Using the principles of biology and chemistry, environmental engineers develop solutions to environmental problems. They are involved in water and air pollution control, recycling, waste disposal, and public health issues. Environmental engineers conduct hazardous-waste management studies in which they evaluate the significance of the hazard, offer analysis on treatment and containment, and develop regulations to prevent mishaps. They design municipal water supply and industrial wastewater treatment systems. They conduct research on proposed environmental projects, analyze scientific data, and perform quality control checks.
Environmental engineers are concerned with local and worldwide environmental issues. They study and attempt to minimize the effects of acid rain, global warming, automobile emissions, and ozone depletion. They also are involved in the protection of wildlife.
Many environmental engineers work as consultants, helping their clients to comply with regulations and to clean up hazardous sites.
Environmental engineers held about 47,000 jobs in 2002. Almost half worked in professional, scientific, and technical services and about 15,000 were employed in Federal, State, and local government agencies. Most of the rest worked in various manufacturing industries.
Environmental engineering graduates should have favorable job opportunities. Employment of environmental engineers is expected to increase much faster than the average for all occupations through 2012. Much of the expected growth will be due to the emergence of this occupation as a widely recognized engineering specialty rather than as an area that other engineering specialties, such as civil engineers, specialize in. More environmental engineers will be needed to comply with environmental regulations and to develop methods of cleaning up existing hazards. A shift in emphasis toward preventing problems rather than controlling those that already exist, as well as increasing public health concerns, also will spur demand for environmental engineers. However, political factors determine the job outlook for environmental engineers more than that for other engineers. Looser environmental regulations would reduce job opportunities; stricter regulations would enhance opportunities.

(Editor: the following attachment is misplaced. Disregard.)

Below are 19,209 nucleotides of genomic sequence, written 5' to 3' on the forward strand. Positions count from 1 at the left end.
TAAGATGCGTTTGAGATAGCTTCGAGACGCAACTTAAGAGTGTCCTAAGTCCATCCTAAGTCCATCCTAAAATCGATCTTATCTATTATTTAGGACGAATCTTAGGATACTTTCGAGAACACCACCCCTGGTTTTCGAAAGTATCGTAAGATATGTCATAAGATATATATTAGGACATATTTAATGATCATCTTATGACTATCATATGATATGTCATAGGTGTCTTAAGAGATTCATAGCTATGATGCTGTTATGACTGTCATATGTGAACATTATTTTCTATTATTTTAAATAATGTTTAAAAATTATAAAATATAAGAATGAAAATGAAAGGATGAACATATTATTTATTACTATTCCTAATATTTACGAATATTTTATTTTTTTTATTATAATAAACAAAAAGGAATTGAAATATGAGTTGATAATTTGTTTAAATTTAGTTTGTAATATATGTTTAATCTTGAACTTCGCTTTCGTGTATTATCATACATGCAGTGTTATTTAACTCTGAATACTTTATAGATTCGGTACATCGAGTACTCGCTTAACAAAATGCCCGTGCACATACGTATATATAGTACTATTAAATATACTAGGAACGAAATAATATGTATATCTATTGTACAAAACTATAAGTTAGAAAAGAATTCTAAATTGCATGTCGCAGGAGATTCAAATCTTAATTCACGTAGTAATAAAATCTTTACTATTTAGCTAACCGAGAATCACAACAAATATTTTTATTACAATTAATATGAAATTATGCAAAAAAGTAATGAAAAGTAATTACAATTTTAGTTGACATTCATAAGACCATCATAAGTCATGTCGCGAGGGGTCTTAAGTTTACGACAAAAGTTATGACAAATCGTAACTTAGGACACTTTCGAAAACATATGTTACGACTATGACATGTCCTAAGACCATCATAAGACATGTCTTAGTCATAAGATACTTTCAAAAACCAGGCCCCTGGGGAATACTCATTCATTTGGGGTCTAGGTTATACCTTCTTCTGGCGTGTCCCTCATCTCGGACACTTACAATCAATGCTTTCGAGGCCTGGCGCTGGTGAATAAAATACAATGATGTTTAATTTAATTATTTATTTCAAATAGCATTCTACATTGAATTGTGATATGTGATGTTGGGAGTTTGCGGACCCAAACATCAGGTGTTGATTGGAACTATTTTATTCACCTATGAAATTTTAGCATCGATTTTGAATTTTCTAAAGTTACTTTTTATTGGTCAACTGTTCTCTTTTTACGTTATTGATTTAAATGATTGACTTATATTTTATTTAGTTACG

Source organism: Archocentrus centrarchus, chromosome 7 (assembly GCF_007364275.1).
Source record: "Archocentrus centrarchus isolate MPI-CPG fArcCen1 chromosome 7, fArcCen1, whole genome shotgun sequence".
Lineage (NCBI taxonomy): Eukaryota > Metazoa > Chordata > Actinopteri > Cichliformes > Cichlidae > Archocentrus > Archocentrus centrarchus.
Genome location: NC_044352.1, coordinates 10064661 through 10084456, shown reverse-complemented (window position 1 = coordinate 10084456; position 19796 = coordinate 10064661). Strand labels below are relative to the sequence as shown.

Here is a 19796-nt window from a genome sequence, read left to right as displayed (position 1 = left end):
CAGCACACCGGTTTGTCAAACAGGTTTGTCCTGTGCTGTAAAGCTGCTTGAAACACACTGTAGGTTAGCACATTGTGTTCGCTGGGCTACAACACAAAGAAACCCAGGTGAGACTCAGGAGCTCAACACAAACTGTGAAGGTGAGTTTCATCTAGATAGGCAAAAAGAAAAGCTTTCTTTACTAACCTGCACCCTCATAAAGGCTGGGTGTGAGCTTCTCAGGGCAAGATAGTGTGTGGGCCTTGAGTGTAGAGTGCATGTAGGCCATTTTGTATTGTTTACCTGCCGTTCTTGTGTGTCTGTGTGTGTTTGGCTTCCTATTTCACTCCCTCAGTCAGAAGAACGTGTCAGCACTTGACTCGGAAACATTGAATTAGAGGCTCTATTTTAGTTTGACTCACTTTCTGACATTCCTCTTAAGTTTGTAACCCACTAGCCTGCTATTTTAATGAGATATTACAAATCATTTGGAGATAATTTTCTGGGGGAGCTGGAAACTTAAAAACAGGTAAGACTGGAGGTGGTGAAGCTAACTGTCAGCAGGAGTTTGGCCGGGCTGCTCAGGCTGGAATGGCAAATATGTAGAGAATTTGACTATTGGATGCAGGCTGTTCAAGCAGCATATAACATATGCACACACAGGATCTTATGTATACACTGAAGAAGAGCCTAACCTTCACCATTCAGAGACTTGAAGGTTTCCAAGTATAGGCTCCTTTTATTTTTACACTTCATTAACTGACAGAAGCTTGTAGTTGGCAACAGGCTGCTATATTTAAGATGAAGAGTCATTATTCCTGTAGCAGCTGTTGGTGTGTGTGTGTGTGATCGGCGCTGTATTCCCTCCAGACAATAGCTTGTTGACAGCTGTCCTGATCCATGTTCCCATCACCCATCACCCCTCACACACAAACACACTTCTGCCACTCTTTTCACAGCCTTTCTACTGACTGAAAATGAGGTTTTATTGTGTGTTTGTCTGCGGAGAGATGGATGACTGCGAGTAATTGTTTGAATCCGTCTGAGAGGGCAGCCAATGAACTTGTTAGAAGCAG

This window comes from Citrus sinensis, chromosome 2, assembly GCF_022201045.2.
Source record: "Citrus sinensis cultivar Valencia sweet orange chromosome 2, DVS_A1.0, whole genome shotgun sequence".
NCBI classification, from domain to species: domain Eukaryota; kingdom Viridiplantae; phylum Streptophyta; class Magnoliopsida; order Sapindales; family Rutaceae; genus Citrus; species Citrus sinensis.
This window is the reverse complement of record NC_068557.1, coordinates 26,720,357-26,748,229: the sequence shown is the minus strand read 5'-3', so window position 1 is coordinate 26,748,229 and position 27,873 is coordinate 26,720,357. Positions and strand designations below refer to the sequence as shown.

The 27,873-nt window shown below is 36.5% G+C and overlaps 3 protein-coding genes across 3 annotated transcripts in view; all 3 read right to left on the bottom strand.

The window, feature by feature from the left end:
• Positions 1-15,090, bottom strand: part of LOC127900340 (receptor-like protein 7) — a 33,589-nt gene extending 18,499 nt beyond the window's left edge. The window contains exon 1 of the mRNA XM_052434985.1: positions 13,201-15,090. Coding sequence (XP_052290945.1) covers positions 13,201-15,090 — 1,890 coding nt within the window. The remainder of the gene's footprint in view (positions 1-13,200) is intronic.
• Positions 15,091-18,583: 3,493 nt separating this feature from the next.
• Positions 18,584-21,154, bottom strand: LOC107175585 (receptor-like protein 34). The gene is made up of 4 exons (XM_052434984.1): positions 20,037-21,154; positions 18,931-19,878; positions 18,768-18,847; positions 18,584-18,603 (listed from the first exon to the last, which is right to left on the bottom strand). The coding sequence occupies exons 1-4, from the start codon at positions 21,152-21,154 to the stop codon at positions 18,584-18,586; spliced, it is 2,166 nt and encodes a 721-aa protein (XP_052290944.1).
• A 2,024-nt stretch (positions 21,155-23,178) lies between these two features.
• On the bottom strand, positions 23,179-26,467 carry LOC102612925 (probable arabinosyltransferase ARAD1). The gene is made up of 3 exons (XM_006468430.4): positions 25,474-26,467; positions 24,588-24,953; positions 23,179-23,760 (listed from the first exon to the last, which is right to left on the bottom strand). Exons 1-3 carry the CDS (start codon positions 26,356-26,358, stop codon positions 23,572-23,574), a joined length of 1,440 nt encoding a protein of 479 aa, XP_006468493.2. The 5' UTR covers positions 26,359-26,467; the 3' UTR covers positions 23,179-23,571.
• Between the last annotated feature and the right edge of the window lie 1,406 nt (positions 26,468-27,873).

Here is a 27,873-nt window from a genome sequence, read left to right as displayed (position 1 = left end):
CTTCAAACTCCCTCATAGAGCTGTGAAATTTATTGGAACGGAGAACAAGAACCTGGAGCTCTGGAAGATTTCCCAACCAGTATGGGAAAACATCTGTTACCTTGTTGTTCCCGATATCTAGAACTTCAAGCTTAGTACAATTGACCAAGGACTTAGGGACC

Even though employment of environmental engineers should be less affected by economic conditions than that of most other types of engineers, a significant economic downturn could reduce the emphasis on environmental protection, reducing employment opportunities. Environmental engineers need to keep abreast of a range of environmental issues to ensure their steady employment because their area of focus may change frequentlyfor example, from hazardous waste cleanup to the prevention of water pollution.
Median annual earnings of environmental engineers were $61,410 in 2002. The middle 50 percent earned between $47,650 and $77,360. The lowest 10 percent earned less than $38,640, and the highest 10 percent earned more than $91,510. Median annual earnings in the industries employing the largest numbers of environmental engineers in 2002 were:
Architectural, engineering, and related services
Management, scientific, and technical consulting services
According to a 2003 salary survey by the National Association of Colleges and Employers, bachelorís degree candidates in environmental/environmental health engineering received starting offers averaging $44,702 a year.
Bureau of Labor Statistics, U.S. Department of Labor, Occupational Outlook Handbook, 2004-05 Edition,
Environmental Engineers, on the Internet at
(visited July 09, 2004).